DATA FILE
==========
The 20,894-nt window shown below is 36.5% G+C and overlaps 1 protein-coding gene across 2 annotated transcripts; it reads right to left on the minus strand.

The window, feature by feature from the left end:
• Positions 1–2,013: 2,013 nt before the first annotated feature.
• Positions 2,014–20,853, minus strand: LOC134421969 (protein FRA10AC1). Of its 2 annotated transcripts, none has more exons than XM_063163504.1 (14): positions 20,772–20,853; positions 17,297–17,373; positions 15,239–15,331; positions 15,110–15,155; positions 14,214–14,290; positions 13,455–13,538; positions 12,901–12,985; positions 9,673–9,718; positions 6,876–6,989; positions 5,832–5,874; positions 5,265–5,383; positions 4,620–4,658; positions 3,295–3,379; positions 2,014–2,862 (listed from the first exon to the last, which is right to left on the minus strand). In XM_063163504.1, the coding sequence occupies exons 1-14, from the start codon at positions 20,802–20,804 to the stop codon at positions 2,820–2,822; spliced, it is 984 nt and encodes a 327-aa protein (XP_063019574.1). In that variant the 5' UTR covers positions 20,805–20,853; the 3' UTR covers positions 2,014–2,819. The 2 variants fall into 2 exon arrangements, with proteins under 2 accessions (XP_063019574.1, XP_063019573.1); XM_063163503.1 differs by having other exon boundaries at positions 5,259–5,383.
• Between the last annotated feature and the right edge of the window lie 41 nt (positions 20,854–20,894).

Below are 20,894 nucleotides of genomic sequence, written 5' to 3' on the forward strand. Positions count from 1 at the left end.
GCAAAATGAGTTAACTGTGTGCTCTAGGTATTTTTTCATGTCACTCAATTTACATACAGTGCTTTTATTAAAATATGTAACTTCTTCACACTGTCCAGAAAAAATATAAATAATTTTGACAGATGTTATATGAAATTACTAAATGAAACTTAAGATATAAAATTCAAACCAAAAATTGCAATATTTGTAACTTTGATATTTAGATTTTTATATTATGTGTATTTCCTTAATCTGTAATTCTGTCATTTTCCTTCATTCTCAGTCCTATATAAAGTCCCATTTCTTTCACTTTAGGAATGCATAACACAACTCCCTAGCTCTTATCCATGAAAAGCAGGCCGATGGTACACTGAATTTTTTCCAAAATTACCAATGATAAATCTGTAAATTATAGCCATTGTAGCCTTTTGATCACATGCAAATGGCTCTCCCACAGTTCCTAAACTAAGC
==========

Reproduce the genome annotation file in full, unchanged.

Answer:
The 20,894-nt window shown below is 36.5% G+C and overlaps 1 protein-coding gene across 2 annotated transcripts; it reads right to left on the minus strand.

The window, feature by feature from the left end:
• Positions 1–2,013: 2,013 nt before the first annotated feature.
• Positions 2,014–20,853, minus strand: LOC134421969 (protein FRA10AC1). Of its 2 annotated transcripts, none has more exons than XM_063163504.1 (14): positions 20,772–20,853; positions 17,297–17,373; positions 15,239–15,331; positions 15,110–15,155; positions 14,214–14,290; positions 13,455–13,538; positions 12,901–12,985; positions 9,673–9,718; positions 6,876–6,989; positions 5,832–5,874; positions 5,265–5,383; positions 4,620–4,658; positions 3,295–3,379; positions 2,014–2,862 (listed from the first exon to the last, which is right to left on the minus strand). In XM_063163504.1, the coding sequence occupies exons 1-14, from the start codon at positions 20,802–20,804 to the stop codon at positions 2,820–2,822; spliced, it is 984 nt and encodes a 327-aa protein (XP_063019574.1). In that variant the 5' UTR covers positions 20,805–20,853; the 3' UTR covers positions 2,014–2,819. The 2 variants fall into 2 exon arrangements, with proteins under 2 accessions (XP_063019574.1, XP_063019573.1); XM_063163503.1 differs by having other exon boundaries at positions 5,259–5,383.
• Between the last annotated feature and the right edge of the window lie 41 nt (positions 20,854–20,894).

Below are 20,894 nucleotides of genomic sequence, written 5' to 3' on the forward strand. Positions count from 1 at the left end.
GCAAAATGAGTTAACTGTGTGCTCTAGGTATTTTTTCATGTCACTCAATTTACATACAGTGCTTTTATTAAAATATGTAACTTCTTCACACTGTCCAGAAAAAATATAAATAATTTTGACAGATGTTATATGAAATTACTAAATGAAACTTAAGATATAAAATTCAAACCAAAAATTGCAATATTTGTAACTTTGATATTTAGATTTTTATATTATGTGTATTTCCTTAATCTGTAATTCTGTCATTTTCCTTCATTCTCAGTCCTATATAAAGTCCCATTTCTTTCACTTTAGGAATGCATAACACAACTCCCTAGCTCTTATCCATGAAAAGCAGGCCGATGGTACACTGAATTTTTTCCAAAATTACCAATGATAAATCTGTAAATTATAGCCATTGTAGCCTTTTGATCACATGCAAATGGCTCTCCCACAGTTCCTAAACTAAGC